Medically reviewed on 17-August-2023
Cataracts – the term for when cloudy patches form on the lens of your eye – are a degenerative condition. That means, they will continue to get worse until treated.
While cataracts might seem harmless enough when they first appear, if left untreated they can lead to serious problems – like impacting quality of life, preventing sufferers from performing simple tasks and in some cases causing total blindness.
The long and short of it is this: there are absolutely no benefits to delaying cataract surgery, but postponing the procedure carries plenty of risks. As such, we always advise our clients to deal with cataracts in a prompt manner – before they start to become really problematic.
Read on, as we lay out the facts about cataract surgery, and why it’s better to press ahead than to procrastinate.
How quickly do cataracts progress?
This might seem like a straightforward question, but really there is no simple answer to how quickly cataracts develop.
Indeed, the rate of cataract progression will ultimately depend on the type of cataract – as well as several other environmental factors.
While most cataracts develop slowly, some are fast-growing: without visiting a qualified professional, it is near impossible to determine what type of cataracts you have. That’s why we recommend seeking advice as soon as the first symptoms of cataracts – blurred vision, faded colours, glare – emerge.
Nuclear sclerotic cataracts (which form in the lens’ nucleus) and cortical cataracts (which grow on the outside of the lens) both tend to grow slowly and become more of an issue as the sufferer gets older.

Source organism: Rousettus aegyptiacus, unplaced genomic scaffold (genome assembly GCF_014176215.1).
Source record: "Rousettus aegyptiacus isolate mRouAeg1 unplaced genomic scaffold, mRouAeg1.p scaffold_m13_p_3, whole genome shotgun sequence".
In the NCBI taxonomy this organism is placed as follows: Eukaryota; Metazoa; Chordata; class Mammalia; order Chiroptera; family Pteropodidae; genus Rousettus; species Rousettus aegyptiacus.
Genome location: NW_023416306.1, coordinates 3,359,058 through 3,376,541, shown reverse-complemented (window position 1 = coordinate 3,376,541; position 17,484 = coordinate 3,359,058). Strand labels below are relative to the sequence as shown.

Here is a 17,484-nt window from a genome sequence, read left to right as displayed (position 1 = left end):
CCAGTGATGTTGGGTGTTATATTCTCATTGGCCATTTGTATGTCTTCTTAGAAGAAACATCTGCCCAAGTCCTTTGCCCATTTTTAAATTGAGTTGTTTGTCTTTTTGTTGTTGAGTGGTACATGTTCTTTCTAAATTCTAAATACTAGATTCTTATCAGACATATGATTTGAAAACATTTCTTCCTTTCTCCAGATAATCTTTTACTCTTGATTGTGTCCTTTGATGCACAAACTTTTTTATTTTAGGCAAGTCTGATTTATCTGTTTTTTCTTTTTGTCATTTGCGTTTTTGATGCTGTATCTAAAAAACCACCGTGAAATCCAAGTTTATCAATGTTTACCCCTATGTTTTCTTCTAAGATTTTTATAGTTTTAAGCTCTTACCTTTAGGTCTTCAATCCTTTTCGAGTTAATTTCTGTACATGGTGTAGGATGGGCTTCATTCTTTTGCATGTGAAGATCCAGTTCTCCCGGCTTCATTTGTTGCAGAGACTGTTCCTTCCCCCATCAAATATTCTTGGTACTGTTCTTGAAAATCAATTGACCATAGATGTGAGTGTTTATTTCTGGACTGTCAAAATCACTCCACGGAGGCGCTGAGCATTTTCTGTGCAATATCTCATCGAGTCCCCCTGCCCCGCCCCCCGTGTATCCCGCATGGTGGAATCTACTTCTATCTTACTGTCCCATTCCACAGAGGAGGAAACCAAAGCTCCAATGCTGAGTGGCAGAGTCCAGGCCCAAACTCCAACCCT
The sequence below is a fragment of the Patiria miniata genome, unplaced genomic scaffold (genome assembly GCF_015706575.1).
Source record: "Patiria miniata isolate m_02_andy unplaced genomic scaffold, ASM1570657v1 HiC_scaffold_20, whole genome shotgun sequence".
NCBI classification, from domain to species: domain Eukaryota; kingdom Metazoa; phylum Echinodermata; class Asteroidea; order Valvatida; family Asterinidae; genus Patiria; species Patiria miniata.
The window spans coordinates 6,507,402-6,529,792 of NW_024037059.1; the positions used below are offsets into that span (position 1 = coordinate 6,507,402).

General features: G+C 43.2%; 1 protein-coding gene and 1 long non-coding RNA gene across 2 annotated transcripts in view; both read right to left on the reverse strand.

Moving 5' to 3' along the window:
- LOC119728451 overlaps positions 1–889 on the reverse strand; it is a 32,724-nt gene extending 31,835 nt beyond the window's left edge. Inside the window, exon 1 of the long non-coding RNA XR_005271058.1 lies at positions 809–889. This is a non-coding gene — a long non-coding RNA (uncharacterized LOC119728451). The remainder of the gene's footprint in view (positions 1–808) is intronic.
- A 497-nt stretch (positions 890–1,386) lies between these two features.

Meanwhile, posterior subcapsular cataracts – which develop on the cortex which sits underneath the lens capsule – can develop quickly and are more likely to affect younger people.
Equally, diabetes, radiation and eye trauma can also cause rapidly developing cataracts – while smoking and the use of corticosteroids can speed cataracts’ development.
If you think you may have recently developed cataracts, do not hesitate to seek advice. A qualified professional can quickly determine what type of cataracts you are suffering from, and help you reach an informed decision about the best course of action.
What are the risks of delaying cataract surgery?
In 2007, a review of 27 Cataracts studies appeared in the Canadian Medical Association Journal: its findings were that ‘patients who waited more than 6 months to receive cataract surgery experienced more vision loss, a reduced quality of life and had an increased rate of falls compared with patients who had wait times of less than 6 weeks.’
Ultimately, there are many risks to postponing cataract surgery. Some doctors may tell you it is OK to delay surgery until the cataract is causing you discomfort or inconvenience – but wouldn’t you rather deal with your cataract before it becomes problematic?
Moreover, so many of our patients tell us they didn’t realise how poor their eyesight had become – and how much their quality of life had been affected – until after their cataracts had been removed.